anticompetitive conduct in the foam market does not appear especially relevant to the
determination of this action. First, Dow may not use Plaintiffs’ wrongful conduct as a
defense. See Ill. Brick Co. v. Illinois, 431 U.S. 720, 724–25 (1977) (“passing on” an
In June 2015, this Court ruled that documents related to an antitrust litigation against Plaintiffs were inadmissible, but took
no position on the admissibility of any other documents that concern Plaintiffs’ activities in the downstream market. See
overcharge is not a defense in an antitrust action); Perma Life Mufflers, Inc. v. Int’l Parts
Corp., 392 U.S. 134, 139 (1968), (in pari delicto is not a defense in an antitrust action),
overruled on other grounds by Copperweld v. Indep. Tube Corp., 467 U.S. 752 (1984);
Kiefer-Stewart Co. v. Joseph E. Seagram & Sons, Inc., 340 U.S. 211, 214 (1951) (unclean
hands is not a defense in an antitrust action), overruled on other grounds by Copperweld, 467
U.S. 752. Second, Dow argues that the downstream evidence is relevant to its defense
because it shows “that Plaintiffs’ own witnesses view [its] activities as normal, common
business practices—ones in which they themselves engage—and are in no way indicative of
an unlawful price-fixing conspiracy.” But the significance of such a showing is questionable.
It is not clear what inferences may be drawn about Dow’s conduct in the urethane
manufacturing market based on Plaintiffs’ conduct in the downstream foam market. See In
re Flat Glass Antitrust Litig., 385 F.3d 350, 359–61 (3d Cir. 2004) (describing how some
markets may be more conducive to price fixing than others). And, whether Plaintiffs’
employees believed that Plaintiffs’ actions violated the Sherman Act has no bearing on
whether Dow’s actions actually violated the Sherman Act. But even assuming that the low
bar for relevance has been met, see Gibson, 355 F.3d at 232, the downstream evidence must
be excluded under Federal Rule of Evidence 403.
To determine whether evidence should be excluded under Rule 403, a court must
weigh the probative value of the evidence against the risk of unfair prejudice, confusion of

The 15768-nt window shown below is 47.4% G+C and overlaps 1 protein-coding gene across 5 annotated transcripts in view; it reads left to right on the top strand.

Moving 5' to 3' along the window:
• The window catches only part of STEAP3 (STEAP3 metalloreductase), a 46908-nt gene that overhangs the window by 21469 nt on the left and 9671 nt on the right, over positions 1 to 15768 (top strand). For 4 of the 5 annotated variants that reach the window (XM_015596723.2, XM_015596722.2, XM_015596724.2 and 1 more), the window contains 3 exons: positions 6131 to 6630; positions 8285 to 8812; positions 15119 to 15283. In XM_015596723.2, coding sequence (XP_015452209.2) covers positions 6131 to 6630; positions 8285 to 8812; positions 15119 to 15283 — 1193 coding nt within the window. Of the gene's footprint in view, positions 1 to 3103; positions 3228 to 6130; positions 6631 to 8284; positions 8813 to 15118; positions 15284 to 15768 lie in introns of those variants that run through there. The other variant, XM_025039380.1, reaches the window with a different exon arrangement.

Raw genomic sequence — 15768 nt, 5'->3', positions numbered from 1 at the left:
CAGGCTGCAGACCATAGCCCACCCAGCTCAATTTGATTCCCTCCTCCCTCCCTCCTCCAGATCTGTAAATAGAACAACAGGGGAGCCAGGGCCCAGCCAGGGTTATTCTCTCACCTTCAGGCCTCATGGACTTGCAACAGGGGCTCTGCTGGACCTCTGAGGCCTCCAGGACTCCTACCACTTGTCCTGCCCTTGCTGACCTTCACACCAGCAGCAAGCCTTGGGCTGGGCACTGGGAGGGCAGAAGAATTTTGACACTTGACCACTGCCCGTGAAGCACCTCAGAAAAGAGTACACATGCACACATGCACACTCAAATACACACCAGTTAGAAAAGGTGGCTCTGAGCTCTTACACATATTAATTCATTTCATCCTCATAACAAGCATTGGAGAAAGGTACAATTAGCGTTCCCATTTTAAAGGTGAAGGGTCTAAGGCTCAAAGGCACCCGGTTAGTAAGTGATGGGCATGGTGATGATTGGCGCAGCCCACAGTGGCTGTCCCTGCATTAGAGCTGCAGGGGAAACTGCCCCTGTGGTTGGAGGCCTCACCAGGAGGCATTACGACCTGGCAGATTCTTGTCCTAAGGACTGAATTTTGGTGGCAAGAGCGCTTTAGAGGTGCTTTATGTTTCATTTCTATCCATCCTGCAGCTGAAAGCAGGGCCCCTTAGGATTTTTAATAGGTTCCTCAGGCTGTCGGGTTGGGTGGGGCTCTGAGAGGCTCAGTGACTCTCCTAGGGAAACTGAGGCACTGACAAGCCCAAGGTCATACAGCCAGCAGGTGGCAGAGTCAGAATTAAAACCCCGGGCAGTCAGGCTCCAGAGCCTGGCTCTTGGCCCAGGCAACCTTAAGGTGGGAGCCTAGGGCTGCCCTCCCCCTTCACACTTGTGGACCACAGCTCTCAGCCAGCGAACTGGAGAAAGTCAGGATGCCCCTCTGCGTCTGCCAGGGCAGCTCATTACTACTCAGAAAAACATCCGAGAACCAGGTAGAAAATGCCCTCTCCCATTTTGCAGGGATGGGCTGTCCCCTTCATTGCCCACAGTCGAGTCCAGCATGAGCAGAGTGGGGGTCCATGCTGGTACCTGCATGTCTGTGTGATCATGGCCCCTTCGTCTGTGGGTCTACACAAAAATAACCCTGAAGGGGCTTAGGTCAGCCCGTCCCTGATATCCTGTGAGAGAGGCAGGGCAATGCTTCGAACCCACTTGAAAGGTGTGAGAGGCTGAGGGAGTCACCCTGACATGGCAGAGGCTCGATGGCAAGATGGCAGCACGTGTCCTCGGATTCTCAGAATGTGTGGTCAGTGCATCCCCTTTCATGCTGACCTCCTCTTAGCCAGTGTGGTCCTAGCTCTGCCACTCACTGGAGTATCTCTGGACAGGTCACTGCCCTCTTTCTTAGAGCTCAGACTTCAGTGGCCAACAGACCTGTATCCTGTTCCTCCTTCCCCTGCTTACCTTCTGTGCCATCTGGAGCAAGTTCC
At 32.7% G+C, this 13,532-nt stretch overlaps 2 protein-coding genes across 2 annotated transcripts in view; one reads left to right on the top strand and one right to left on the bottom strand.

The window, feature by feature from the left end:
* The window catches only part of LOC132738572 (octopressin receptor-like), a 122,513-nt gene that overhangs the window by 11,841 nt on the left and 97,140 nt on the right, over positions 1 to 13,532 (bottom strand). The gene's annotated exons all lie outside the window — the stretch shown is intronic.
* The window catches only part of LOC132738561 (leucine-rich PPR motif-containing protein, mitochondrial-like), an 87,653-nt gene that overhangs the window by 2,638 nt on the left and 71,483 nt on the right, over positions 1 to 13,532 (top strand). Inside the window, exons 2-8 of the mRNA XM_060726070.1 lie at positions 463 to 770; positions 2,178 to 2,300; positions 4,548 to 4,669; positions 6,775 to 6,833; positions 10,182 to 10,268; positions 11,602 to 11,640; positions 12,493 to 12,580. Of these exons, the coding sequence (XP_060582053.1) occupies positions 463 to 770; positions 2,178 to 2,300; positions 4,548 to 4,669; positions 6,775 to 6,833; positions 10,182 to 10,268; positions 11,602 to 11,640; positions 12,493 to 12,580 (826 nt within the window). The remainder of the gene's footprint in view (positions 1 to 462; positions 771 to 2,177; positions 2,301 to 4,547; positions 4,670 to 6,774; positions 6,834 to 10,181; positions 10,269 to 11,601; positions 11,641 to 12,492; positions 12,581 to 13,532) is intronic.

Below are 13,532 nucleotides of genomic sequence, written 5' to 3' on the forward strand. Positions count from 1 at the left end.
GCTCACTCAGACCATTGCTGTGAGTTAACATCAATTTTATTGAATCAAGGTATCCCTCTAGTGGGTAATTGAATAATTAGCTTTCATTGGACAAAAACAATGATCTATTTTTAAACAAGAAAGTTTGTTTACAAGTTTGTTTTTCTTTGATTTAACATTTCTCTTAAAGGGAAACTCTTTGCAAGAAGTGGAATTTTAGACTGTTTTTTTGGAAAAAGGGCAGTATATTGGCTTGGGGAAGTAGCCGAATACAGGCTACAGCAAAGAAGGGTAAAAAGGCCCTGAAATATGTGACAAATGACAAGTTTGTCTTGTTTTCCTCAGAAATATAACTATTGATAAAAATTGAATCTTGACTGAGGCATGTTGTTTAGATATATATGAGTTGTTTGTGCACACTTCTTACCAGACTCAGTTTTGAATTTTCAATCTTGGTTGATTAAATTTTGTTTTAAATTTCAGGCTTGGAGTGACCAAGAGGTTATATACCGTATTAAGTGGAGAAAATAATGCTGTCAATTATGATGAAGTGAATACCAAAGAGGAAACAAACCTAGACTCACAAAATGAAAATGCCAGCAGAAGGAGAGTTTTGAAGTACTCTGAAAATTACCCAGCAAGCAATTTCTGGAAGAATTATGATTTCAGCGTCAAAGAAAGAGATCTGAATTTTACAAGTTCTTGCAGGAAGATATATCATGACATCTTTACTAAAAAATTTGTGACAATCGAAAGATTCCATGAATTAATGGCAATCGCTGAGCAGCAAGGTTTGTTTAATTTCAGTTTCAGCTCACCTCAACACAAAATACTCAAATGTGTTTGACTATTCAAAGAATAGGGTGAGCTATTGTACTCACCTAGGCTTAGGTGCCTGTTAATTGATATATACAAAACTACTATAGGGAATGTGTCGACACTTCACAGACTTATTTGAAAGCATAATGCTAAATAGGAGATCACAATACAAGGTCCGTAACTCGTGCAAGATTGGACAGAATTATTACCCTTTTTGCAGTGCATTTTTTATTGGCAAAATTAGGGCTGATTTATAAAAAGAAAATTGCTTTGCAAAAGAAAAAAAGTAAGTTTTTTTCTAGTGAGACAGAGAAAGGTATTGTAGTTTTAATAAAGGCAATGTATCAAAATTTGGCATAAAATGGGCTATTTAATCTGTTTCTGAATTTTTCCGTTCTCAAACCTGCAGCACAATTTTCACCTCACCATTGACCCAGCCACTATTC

issues, and waste of trial time. “The balancing test in Rule 403 ensures that juries are not
presented with evidence that is far less probative than it is prejudicial.” Coleman v. Home
Depot, Inc., 306 F.3d 1333, 1344 (3d Cir. 2002).
Here, as set forth above, the probative value of the proffered evidence is low. The risk
of prejudice, on the other hand, is high. Evidence regarding Plaintiffs’ own anticompetitive
behavior may tempt the jury to decide the case on an improper basis, such as the “relative
moral worth of the parties,” see Perma Life Mufflers, 392 U.S. at 139, or a sense that Plaintiffs
are being hypocritical in pursuing an action against Dow when they have engaged in similar
conduct, see Fed. R. Evid. 403 Advisory Committee Note (stating that “unfair prejudice” means
an “undue tendency to suggest decision on an improper basis, commonly, though not
necessarily, an emotional one”). Admission of the downstream evidence also creates a risk of a
lengthy mini-trial regarding the Plaintiffs’ behavior. See e.g., United States v. Misquitta, 568
Fed. App’x 154, 156 (3d Cir. 2014) (affirming district court’s exclusion of evidence related to
theory of defense where evidence could convert the proceedings into a mini-trial). Finally,
Plaintiffs’ employees’ lay opinions as to the legality of certain business practices raises a host
of admissibility issues. See generally Fed. R. Evid. 701, 704; Hirst v. Inverness Hotel Corp.,
544 F.3d 221, 223 (3d Cir. 2008) (district court erred in admitting improper lay opinion
testimony); Patrick v. Moorman, 536 Fed. App’x 255, 258 (3d Cir. 2013) (under Rule 704, an
expert witness is prohibited from opining about legal standards or drawing legal conclusions).
For the foregoing reasons, Plaintiffs’ motion in limine is GRANTED. An appropriate
order accompanies this decision.
/s/ William J. Martini
WILLIAM J. MARTINI, U.S.D.J.
Date: December 21, 2015